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Maryland High School
Teaches JATC Curriculum

At the Local 307 training school in Cumberland, Maryland, some of the best first-year apprentices enter with two years of key wiring experience, thanks to a local technical high school curriculum that offers the best electrical construction instruction while steering them down the path of IBEW membership.

Allegany County’s technical/vocational school is one of the first in the United States to adopt an IBEW curriculum. The two-year course is taught by Local 307 member Ed Taylor.

"I’m giving back something to the community and I’m spreading the union word," said Taylor, a 34-year IBEW member and certified instructor at the Center for Career and Technology in Cumberland. "Whenever I start talking about what it takes to be successful, that’s what I push."

Taylor’s 30 students are juniors and seniors recruited from the county’s four high schools. Once seen as the dumping ground for poor-performing students, the vocational school has benefited from high-quality programs like Taylor’s.

When students enter Taylor’s class as juniors, they get the basic introduction to electrical construction, with an emphasis on residential wiring. Because of the trade’s required proficiency in communications and basic math, extra reading and algebra lessons supplement the junior year lessons, Taylor said. At the end of the year, they take the Local 307 NJATC aptitude exam, the same one given any potential IBEW recruit before acceptance into the JATC program. Approximately 40 percent pass the test.

The following year, those who pass enter advanced electric, or what has become known as the "union program," which uses the first-year apprenticeship curriculum. If they finish that year successfully, they win an interview at the Local 307 JATC. They enter as second-year apprentices—if they are ultimately accepted into the program—but still have to complete the school’s requirement of 8,000 hours on the job. Winning a slot as an apprentice is often difficult because of the increasingly competitive nature of the program and the limited number of openings.

The two years of high school coursework also entitles the students to eight hours of college credit toward an associate’s (two-year) degree in applied science. And Taylor said the high school leg-up given the students increases their chances of success in the IBEW.

"If I hadn’t had my apprenticeship, I don’t know where I’d be right now," Taylor said. "And if I give the local good apprentices who are going to stick with the trade, that’s all the thanks I need."

The four-year-old high school/IBEW tie-in is a product of Local 307 Training Director Jim Robertson’s lobbying the school board. "They embraced it wholeheartedly," Robertson said. "This is another way for the students to be put to work in their counties. They are available to work here and they also have the option of going out of town."

Today, seven apprentices in the Local 307 training program are Tayor’s former students.

"These kids coming from the career center are among the top 15 or 20 percent in their classes," Robertson said. "They rank high in training aptitude and work ethic and safety. It’s what you’re looking for in an IBEW apprentice, without a doubt."

The local’s jurisdiction spreads across five counties in western Maryland and West Virginia and Robertson considers it part of his job to visit all of the schools in the area. While he is attempting to convince other counties to adopt the IBEW curriculum, he does not limit himself to secondary schools. Training school representatives visit job fairs and after school programs, showing films about becoming a union electrician and emphasizing the importance of math and English.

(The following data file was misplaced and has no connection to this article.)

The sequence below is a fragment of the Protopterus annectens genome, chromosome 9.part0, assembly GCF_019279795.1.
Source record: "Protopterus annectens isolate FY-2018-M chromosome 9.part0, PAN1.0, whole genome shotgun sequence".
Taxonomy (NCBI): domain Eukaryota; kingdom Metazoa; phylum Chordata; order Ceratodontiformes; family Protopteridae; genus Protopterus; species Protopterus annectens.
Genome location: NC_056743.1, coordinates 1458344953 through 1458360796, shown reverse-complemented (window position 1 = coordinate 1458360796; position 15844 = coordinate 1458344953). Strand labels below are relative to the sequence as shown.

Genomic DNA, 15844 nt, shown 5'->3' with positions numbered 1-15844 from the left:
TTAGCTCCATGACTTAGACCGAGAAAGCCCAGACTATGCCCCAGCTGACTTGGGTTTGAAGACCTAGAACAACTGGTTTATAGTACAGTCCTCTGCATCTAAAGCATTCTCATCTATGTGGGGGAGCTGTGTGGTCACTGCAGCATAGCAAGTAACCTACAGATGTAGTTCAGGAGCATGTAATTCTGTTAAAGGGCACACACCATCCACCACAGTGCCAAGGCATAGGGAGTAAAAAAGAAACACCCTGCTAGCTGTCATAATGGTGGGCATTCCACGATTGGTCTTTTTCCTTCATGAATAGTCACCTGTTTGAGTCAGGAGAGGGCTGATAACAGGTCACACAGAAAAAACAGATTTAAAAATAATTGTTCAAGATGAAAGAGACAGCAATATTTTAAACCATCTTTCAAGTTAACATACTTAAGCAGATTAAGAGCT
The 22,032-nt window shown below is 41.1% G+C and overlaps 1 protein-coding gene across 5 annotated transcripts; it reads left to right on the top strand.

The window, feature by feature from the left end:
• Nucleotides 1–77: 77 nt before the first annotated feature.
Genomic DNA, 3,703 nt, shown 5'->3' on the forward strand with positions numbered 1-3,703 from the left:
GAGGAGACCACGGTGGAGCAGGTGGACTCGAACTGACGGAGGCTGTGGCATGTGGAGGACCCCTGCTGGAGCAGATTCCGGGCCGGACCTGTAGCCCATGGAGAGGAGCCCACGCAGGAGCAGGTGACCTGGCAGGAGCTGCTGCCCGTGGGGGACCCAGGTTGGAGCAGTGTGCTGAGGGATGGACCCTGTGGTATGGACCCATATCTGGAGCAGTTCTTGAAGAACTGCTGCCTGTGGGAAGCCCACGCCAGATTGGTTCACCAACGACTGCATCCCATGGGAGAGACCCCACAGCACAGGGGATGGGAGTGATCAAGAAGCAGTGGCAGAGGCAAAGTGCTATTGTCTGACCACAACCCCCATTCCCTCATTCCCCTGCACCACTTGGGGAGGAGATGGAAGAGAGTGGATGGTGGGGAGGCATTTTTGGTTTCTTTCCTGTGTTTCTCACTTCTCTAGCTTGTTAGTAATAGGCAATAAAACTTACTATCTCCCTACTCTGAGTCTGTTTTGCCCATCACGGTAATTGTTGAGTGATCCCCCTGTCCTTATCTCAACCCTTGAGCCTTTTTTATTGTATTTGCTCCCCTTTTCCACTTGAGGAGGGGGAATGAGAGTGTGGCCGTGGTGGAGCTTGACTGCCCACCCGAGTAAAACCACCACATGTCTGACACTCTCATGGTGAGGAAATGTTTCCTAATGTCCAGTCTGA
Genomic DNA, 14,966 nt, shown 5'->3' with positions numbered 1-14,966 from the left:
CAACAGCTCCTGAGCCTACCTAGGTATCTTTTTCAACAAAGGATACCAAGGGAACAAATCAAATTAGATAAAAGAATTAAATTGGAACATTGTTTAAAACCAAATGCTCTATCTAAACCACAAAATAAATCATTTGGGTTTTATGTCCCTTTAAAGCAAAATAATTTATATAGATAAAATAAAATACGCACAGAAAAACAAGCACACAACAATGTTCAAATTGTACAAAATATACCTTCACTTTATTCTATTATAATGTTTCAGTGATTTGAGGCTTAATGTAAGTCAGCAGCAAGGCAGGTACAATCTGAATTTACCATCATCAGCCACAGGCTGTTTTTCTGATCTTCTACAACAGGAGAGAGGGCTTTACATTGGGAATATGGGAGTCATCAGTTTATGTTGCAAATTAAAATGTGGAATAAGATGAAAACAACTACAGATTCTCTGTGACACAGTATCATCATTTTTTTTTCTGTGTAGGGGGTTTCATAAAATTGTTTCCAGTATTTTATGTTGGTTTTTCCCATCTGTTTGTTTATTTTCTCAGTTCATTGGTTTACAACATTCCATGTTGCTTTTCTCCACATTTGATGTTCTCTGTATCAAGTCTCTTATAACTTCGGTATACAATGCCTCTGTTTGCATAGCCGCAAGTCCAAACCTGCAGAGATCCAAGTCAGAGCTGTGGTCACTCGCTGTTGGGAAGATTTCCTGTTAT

"The payoff is making people aware of what a union construction worker does and to show them we are an educated body," Robertson said. "We’re working with the community to raise the bar in general."

On a recent visit to Taylor’s class, Robertson said a junior reminded him of his visit to her 10th grade class and said: "You said that ladies can do the same work as men. Well, here I am." Robertson said, "There are people out there who are listening and there are better people coming in through the program."

That young woman, Taylor said, is an A student as well as a leader with plans to pursue a career through the apprenticeship program.

Union crafts are not alone in recognizing the value of secondary technical schools for recruiting the next generation of electrical workers. Nonunion electrical contractors sponsor a statewide annual skills competition Taylor’s students attend each spring. At the competition last March, Taylor said his students were plied with business cards and at least one job offer from the nonunion contractors. The nonunion Associated Builders and Contractors reportedly makes millions selling its own training materials to public schools, said National Joint Apprenticeship Training Committee Executive Director A.J. Pearson.

"There’s not much meat in the ABC program," Pearson said. "They might as well use our materials."

Pearson said there are few public schools using the NJATC curriculum. "If you’ve got the right person teaching, it’s a good way to promote the IBEW," he said.

Aaron Ranker, 17, is a senior in Taylor’s class who said he is pursuing his goal of becoming a journeyman wireman and eventually owning his own business. This summer he has a job lined up doing residential wiring. But if he can get in, he is heading for the Local 307 training school. "The union has more benefits and better job opportunities, things like that," he said.


May 2004 IBEW Journal